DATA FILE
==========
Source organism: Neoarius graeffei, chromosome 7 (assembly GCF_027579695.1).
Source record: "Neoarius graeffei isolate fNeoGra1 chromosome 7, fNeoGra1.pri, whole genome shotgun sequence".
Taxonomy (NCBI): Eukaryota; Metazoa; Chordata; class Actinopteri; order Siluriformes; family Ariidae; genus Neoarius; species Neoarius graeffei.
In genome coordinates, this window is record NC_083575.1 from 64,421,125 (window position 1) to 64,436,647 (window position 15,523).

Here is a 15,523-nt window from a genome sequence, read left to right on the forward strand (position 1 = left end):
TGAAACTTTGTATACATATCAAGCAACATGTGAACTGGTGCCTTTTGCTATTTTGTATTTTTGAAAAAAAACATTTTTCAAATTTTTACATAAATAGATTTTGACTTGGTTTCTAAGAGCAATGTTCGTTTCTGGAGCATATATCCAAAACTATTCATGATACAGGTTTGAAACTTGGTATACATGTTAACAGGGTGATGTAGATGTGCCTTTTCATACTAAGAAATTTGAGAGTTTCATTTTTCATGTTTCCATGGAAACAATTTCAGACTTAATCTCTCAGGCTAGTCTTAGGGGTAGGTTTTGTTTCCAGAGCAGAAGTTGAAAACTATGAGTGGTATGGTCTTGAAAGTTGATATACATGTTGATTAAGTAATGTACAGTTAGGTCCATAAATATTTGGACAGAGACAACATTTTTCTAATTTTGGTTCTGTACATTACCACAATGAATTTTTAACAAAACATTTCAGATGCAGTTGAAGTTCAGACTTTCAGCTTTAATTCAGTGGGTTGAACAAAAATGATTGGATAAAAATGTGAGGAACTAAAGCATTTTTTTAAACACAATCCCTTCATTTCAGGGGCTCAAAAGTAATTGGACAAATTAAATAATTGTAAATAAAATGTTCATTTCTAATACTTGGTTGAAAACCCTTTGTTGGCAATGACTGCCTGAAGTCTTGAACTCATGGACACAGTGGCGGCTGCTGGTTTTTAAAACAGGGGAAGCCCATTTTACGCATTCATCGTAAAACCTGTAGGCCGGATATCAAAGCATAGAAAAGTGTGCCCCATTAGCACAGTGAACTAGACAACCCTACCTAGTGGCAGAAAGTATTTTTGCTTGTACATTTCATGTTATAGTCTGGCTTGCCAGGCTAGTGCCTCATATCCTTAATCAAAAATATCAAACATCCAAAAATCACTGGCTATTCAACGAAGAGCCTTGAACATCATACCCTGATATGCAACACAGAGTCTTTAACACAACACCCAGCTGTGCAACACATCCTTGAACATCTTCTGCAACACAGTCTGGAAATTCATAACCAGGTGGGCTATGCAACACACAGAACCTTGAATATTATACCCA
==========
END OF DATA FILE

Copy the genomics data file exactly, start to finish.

Source organism: Neoarius graeffei, chromosome 7 (assembly GCF_027579695.1).
Source record: "Neoarius graeffei isolate fNeoGra1 chromosome 7, fNeoGra1.pri, whole genome shotgun sequence".
Taxonomy (NCBI): Eukaryota; Metazoa; Chordata; class Actinopteri; order Siluriformes; family Ariidae; genus Neoarius; species Neoarius graeffei.
In genome coordinates, this window is record NC_083575.1 from 64,421,125 (window position 1) to 64,436,647 (window position 15,523).

Here is a 15,523-nt window from a genome sequence, read left to right on the forward strand (position 1 = left end):
TGAAACTTTGTATACATATCAAGCAACATGTGAACTGGTGCCTTTTGCTATTTTGTATTTTTGAAAAAAAACATTTTTCAAATTTTTACATAAATAGATTTTGACTTGGTTTCTAAGAGCAATGTTCGTTTCTGGAGCATATATCCAAAACTATTCATGATACAGGTTTGAAACTTGGTATACATGTTAACAGGGTGATGTAGATGTGCCTTTTCATACTAAGAAATTTGAGAGTTTCATTTTTCATGTTTCCATGGAAACAATTTCAGACTTAATCTCTCAGGCTAGTCTTAGGGGTAGGTTTTGTTTCCAGAGCAGAAGTTGAAAACTATGAGTGGTATGGTCTTGAAAGTTGATATACATGTTGATTAAGTAATGTACAGTTAGGTCCATAAATATTTGGACAGAGACAACATTTTTCTAATTTTGGTTCTGTACATTACCACAATGAATTTTTAACAAAACATTTCAGATGCAGTTGAAGTTCAGACTTTCAGCTTTAATTCAGTGGGTTGAACAAAAATGATTGGATAAAAATGTGAGGAACTAAAGCATTTTTTTAAACACAATCCCTTCATTTCAGGGGCTCAAAAGTAATTGGACAAATTAAATAATTGTAAATAAAATGTTCATTTCTAATACTTGGTTGAAAACCCTTTGTTGGCAATGACTGCCTGAAGTCTTGAACTCATGGACACAGTGGCGGCTGCTGGTTTTTAAAACAGGGGAAGCCCATTTTACGCATTCATCGTAAAACCTGTAGGCCGGATATCAAAGCATAGAAAAGTGTGCCCCATTAGCACAGTGAACTAGACAACCCTACCTAGTGGCAGAAAGTATTTTTGCTTGTACATTTCATGTTATAGTCTGGCTTGCCAGGCTAGTGCCTCATATCCTTAATCAAAAATATCAAACATCCAAAAATCACTGGCTATTCAACGAAGAGCCTTGAACATCATACCCTGATATGCAACACAGAGTCTTTAACACAACACCCAGCTGTGCAACACATCCTTGAACATCTTCTGCAACACAGTCTGGAAATTCATAACCAGGTGGGCTATGCAACACACAGAACCTTGAATATTATACCCA